Supporting Female Entrepreneurs
The statistics around female entrepreneurship are either non-existent or depressingly bleak. Alicia Robb, a senior fellow with the Kauffman Foundation and a prominent researcher on issues of gender, race, and entrepreneurship notes that over the last 15 years 85% of all venture-funded businesses have completely male executive teams with no females in leadership roles. What’s worse is that only 2.7% of venture-funded businesses have female CEOs. Right now, in 2016, the face of entrepreneurship is still male. How can we change that face? How can we make that face more diverse across gender and race?
Well, it starts with community and our little community in Boulder has been making strides toward a more equal entrepreneurial environment. MergeLane, an accelerator that only accepts applications from companies with at least one female in its leadership team, “discovers, accelerates, and invests in exceptional women and the companies they run.” Further, the global organization Women Who Startup, which is based in Denver, has built a fantastic community to support female entrepreneurship. By hosting monthly events and providing educational tools and resources, Women Who Startup is creating a vibrant virtual world of female business leaders.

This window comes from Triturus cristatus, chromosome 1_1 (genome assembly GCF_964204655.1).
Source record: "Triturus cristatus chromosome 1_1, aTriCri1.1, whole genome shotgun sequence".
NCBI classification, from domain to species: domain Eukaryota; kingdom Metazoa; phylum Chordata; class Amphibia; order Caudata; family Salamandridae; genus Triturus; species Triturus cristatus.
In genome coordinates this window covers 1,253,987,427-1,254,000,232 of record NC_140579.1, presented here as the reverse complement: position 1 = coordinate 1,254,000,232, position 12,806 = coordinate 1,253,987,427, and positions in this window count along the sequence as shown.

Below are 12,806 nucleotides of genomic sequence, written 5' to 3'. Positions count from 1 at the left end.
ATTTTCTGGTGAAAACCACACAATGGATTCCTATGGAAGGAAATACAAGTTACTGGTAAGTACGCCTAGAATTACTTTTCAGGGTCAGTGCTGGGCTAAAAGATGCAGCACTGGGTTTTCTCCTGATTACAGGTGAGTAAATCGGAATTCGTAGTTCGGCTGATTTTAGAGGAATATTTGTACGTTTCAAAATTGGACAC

Organizations like these are crucial for catalyzing change and improving the number of female entrepreneurs who are able to secure venture funding and, eventually, build successful businesses. It is important to point out, though, that is starts with the funding. Investment in female-led businesses is the first step to creating widespread and meaningful change. If investors don’t see women as successful business leaders, then they won’t invest in their companies, and women will not be given the opportunity to excel as entrepreneurs. Alicia Robb’s Next Wave Ventures and its Rising Tide Program is trying to change that. By securing investment commitments from 99 female angel investors, the Rising Tide Program seeks to bridge the gender gap in angel investing and hopefully bridge the gender gap in entrepreneurship overall as a result. With better access to funding, better access to accelerators, mentors, and resources, and a supportive, active community, female entrepreneurs can start to make head way to bridge the gender gap in entrepreneurship.